The ninja skill of hiding was sometimes taken to extremes. For instance, during the war of the Imperial Restoration of 1867, a ninja hid his wife and mother from enemy troops by concealing them in a place where nobody would dream of looking: He buried them up to their noses in sunken pots full of manure, then covered them with compost straw.

Because of the nature of his occupation, Santa wisely avoids such desperate measures. He knows that the resulting odor would hamper him for the rest of the night — and probably for weeks to come when he’s back at the North Pole.

Without their complement of gadgets and devices, the ninja could not have accomplished their missions in battle. In particular, they relied on a pair of iron claws that were strapped to their palms. Although many have hypothesized that they were used for hand-to-hand combat, their real purpose is evidenced by the fact that Santa carries exactly the same implement.

That purpose? Climbing. It’s the only way an overweight man could hope to make his way up the featureless interior of a brick chimney. The realization that the long line of men who’ve worn the red suit depend so heavily on these ninja claws has prompted more than a few historians to suggest that the origin of the name “Santa Claus” might, in fact, be “Santa Claws.”

The Black Belt staff wishes you a Merry Christmas and a Happy New Year!…

Ninjutsu Training Tips Anyone Can Use!

Ninjutsu training practitioner brandishing a katana or other Japanese sword.

Centuries ago, ninjutsu training was born into a world enveloped in war. That one fact makes it vastly different from styles like aikido and Brazilian jiu-jitsu, which were founded during peacetime. Because of its violent childhood, ninjutsu techniques focused on fighting methods that worked on the battlefield, behind enemy lines and against multiple attackers. The art grew to encompass principles for psychological self-defense that enabled its adherents to live out their lives on their own terms, free from fear.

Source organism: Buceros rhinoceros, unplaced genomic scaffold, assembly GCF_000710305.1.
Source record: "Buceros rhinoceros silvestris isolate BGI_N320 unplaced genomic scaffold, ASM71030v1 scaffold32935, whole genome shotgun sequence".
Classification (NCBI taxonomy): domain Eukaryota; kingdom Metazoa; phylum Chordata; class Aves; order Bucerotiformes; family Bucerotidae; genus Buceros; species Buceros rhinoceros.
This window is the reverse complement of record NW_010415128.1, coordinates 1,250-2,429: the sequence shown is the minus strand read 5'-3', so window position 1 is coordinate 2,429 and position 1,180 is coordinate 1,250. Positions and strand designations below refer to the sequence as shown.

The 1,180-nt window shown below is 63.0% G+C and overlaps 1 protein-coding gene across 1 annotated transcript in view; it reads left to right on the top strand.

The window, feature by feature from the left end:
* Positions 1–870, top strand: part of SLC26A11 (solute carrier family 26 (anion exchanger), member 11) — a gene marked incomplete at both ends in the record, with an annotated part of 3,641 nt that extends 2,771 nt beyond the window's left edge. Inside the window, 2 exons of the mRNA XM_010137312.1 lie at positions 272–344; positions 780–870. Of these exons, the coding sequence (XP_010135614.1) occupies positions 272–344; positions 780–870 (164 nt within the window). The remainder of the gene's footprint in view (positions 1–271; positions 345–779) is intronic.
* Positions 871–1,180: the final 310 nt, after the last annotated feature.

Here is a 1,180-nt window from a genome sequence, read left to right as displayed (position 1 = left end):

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Those same principles are now used by military personnel around the world — even though they probably don’t know where the teachings came from. Because we all face adversity — granted, it may not be as severe as that experienced by a black-clad warrior 500 years ago or an Army Ranger today — ninja history is just as valuable in the 21st century as it ever was.

Ninjutsu Training Tip No. 1: You cannot control your environment, but you can control yourself.

At the foundation of ninjutsu lies the basic understanding that you have little to no control over your attackers. Whether they’re physical, psychological or emotional sources of stress, to waste time fretting, panicking or denying the truth of the circumstances is to invite frustration. Or failure.

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The Complete Ninja Collection by Stephen K. Hayes compiles his six best-selling ninjutsu philosophy and training books into one 900-page omnibus! Available now in our online store by clicking the above image.

The inhabitants of the ninja villages in Japan’s Iga province were attacked almost daily. Instead of wallowing in their misery, they prepped themselves to function in fearful or stressful environments. Accounts abound of training sessions in which students ran through dark forests while their partners waited for an opportunity to launch a surprise attack. By mastering their breathing, their senses and their awareness, they were able to function. What’s more, they learned how to remain relaxed under stress.